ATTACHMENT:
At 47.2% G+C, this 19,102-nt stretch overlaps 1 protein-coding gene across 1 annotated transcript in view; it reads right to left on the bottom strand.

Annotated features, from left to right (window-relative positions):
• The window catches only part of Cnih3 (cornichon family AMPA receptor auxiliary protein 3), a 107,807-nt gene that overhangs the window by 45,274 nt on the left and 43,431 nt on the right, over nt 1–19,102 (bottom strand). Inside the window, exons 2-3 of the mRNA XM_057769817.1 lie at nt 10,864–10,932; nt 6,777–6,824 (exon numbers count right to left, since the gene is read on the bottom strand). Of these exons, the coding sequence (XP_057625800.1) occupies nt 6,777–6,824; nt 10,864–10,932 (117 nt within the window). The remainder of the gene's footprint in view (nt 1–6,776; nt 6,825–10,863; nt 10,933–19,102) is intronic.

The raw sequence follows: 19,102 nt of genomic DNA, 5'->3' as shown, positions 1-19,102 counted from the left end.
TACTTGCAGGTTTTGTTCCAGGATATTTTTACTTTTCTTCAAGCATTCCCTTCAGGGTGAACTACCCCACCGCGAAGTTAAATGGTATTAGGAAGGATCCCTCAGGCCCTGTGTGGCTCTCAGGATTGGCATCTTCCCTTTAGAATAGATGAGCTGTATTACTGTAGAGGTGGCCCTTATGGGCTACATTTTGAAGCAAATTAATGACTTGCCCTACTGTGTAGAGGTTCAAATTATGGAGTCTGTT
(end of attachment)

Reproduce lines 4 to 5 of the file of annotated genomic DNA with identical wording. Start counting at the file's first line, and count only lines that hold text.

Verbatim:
The raw sequence follows: 19,102 nt of genomic DNA, 5'->3' as shown, positions 1-19,102 counted from the left end.
TACTTGCAGGTTTTGTTCCAGGATATTTTTACTTTTCTTCAAGCATTCCCTTCAGGGTGAACTACCCCACCGCGAAGTTAAATGGTATTAGGAAGGATCCCTCAGGCCCTGTGTGGCTCTCAGGATTGGCATCTTCCCTTTAGAATAGATGAGCTGTATTACTGTAGAGGTGGCCCTTATGGGCTACATTTTGAAGCAAATTAATGACTTGCCCTACTGTGTAGAGGTTCAAATTATGGAGTCTGTT